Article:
Watching him depart, Hatshepsut idly remarked, "A very useful vassal. Sometimes, though, he forgets his place." Having already dismissed him from her presence, she now expunged him from her thoughts as well and focused in once more on the fascinating "Destroyer of Nations."
"I have changed my mind," she said. "Instead of waiting until dusk can you come tomorrow morning? Before court?"
"If you like," said Xena.
"You may call me Hatshepsut if you like," said the pharaoh. "I am eager to hear how your plan to perform this miracle of shipbuilding."
"It's no miracle," said Xena. "Just something I learned back in my sailing days."
"I must admit I am becoming excited by this," said Hatshepsut, in a voice low and husky. "Still, even exciting things must wait their turn. You are an extraordinary woman, Xena. I look forward to getting to know you better." She turned her nose slightly up in the air and said, "Tomorrow morning."
Naturally Xena took this as her cue and so again she turned to go.
"And next time bring your little friend," said Hatshepsut. "I wish to meet the one whom the mighty Warrior Princess loves so." Startled by this, Xena stopped and turned back. She then saw the pharaoh break into a triumphant little smile. "You see, Xena," she purred, "I too am perceptive."
Xena said nothing and without another word Hatshepsut slipped through the slit in her curtains and disappeared.
"Well," Xena muttered, under her breath, "that was interesting."
In awe of the occasion the scribe said, "I shall remember this night for all the days of my life." He smiled sheepishly at Xena and said, "Thank you for coming to my defense."
"Don't mention it," said Xena, tersely. She looked him over for a moment and then asked "Just what is your name anyway?"
"Ankarad, Great Warrioress."
"Cut that foolishness out," said Xena, chiding him. "My name is Xena."
"But I heard with my own ears....you are now a favored one of the king. Therefore I must show you the proper respect."
Xena folded her arms and looked sternly at the scribe. "You heard what I said." Letting her voice trail off for effect she added, "Otherwise, if you think Senenmut was bad...."
With great reluctance Ankarad said, "Very well...Xena."
"There now, that wasn't so bad, was it?"
How very strange she is! he thought. How utterly unpretentious for one so renowned. Like the servant woman before him, Ankarad respectfully backed his way out of the room. He and Xena exited to the dimly lit anteroom where they encountered this same dour woman. Apparently she had been waiting there the entire time. As soon as she saw the two of them she arose from the divan and without a work re-entered the bedroom of her mistress.
"So, what do you normally do around here?" Xena asked, as she and the scribe stepped once more into the great, treasure-filled hall.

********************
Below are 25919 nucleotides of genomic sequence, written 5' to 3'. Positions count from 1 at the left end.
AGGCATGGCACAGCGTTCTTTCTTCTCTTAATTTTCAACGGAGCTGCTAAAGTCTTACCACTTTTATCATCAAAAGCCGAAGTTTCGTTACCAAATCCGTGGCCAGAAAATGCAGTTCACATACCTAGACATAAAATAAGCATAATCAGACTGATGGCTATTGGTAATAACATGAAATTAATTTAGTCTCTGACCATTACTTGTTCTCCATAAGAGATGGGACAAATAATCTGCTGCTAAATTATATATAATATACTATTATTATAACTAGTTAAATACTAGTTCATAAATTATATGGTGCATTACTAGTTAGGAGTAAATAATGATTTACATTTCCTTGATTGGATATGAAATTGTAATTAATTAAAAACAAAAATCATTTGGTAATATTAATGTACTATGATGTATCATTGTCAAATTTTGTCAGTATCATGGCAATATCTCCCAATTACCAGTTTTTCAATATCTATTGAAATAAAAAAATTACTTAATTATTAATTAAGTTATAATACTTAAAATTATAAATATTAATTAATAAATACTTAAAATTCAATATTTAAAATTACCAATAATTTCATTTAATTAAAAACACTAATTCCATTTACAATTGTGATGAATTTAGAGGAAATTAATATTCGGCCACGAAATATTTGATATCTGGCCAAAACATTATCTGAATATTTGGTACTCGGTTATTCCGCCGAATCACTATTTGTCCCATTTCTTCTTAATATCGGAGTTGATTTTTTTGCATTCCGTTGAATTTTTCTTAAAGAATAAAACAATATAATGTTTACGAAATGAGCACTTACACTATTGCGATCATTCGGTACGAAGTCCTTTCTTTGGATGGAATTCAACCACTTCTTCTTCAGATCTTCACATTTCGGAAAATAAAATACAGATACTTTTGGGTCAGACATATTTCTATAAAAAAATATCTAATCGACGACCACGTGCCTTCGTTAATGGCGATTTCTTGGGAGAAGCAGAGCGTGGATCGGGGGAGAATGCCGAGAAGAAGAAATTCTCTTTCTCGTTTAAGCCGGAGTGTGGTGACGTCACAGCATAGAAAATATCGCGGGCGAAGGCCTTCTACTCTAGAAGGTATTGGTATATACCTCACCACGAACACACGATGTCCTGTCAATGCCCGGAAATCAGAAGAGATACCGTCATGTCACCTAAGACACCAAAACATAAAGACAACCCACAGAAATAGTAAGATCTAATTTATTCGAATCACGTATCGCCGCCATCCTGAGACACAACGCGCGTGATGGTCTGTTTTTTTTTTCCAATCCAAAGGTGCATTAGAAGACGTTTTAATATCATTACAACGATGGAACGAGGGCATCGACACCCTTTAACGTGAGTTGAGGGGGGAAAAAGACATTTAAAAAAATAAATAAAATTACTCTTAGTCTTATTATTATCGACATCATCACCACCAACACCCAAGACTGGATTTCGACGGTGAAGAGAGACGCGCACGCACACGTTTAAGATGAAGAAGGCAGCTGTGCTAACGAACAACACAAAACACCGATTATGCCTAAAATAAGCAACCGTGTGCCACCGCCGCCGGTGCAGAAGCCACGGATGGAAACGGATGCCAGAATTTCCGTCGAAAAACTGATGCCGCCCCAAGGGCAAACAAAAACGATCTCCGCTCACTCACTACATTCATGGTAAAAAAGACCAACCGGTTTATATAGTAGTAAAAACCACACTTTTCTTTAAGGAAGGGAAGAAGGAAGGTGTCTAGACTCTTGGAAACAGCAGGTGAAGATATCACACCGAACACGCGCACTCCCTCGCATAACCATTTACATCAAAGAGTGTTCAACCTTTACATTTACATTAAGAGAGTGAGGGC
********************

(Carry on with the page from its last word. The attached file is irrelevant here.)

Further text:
Ankarad put his hands together and with a rueful voice replied, "Nothing very important, I assure you. Primarily I copy routine documents but I am also granted the privilege of performing all sorts of other, just as menial tasks."
"Sounds boring," said Xena, making a face.
"To be sure," Ankarad said with a chuckle. "You know, sometimes I dream of journeying down the great Nile to the sea. There I might find work on a trading ship. Imagine, being able to travel to strange lands, meet other peoples! You said you used to sail, Xena, so tell me...is it exciting? Is it a good life? Do you think I could do it?"
Xena took one look at his delicate hands, his thin shoulders and slight build and knew he would not last a day as a sailor. Having no wish to hurt his feelings or give him any false hopes she answered him as tactfully as she could. "Working on a ship is tough business," she began. "It's not glamorous, it's hard. The work is very rigorous, the water bad, and a lot of the time the food is barely fit to eat. A ship is filled with potential dangers. One misstep on a slick deck in a storm or one slip while up in the rigging and you're a dead man." With a kindly smile she squeezed his shoulder with her strong hand and said, "I haven't even gotten to those twenty cubit oars yet."
"Oh. I see. I had no idea it was such a hard life. I guess I should have known."
"It's not for everybody," Xena gently concurred. In spite of her discouragement she understood his yearning for adventure. It was something that had been part of her all her life. When she was nine she coerced her baby brother into joining her in a raid--her very first--on their neighbor's apple tree. When she was twelve she kissed her first boy--a very great adventure! At fourteen to win a bet two friends watched while she stole her way into a temple in nearby Mycinion and created an uproar by leaving behind the bust of Hermes turned upside down on its head. At sixteen she became the first person to survive the dive into the River Strymon from off the sixty cubit promontory appropriately known as "Death Rock."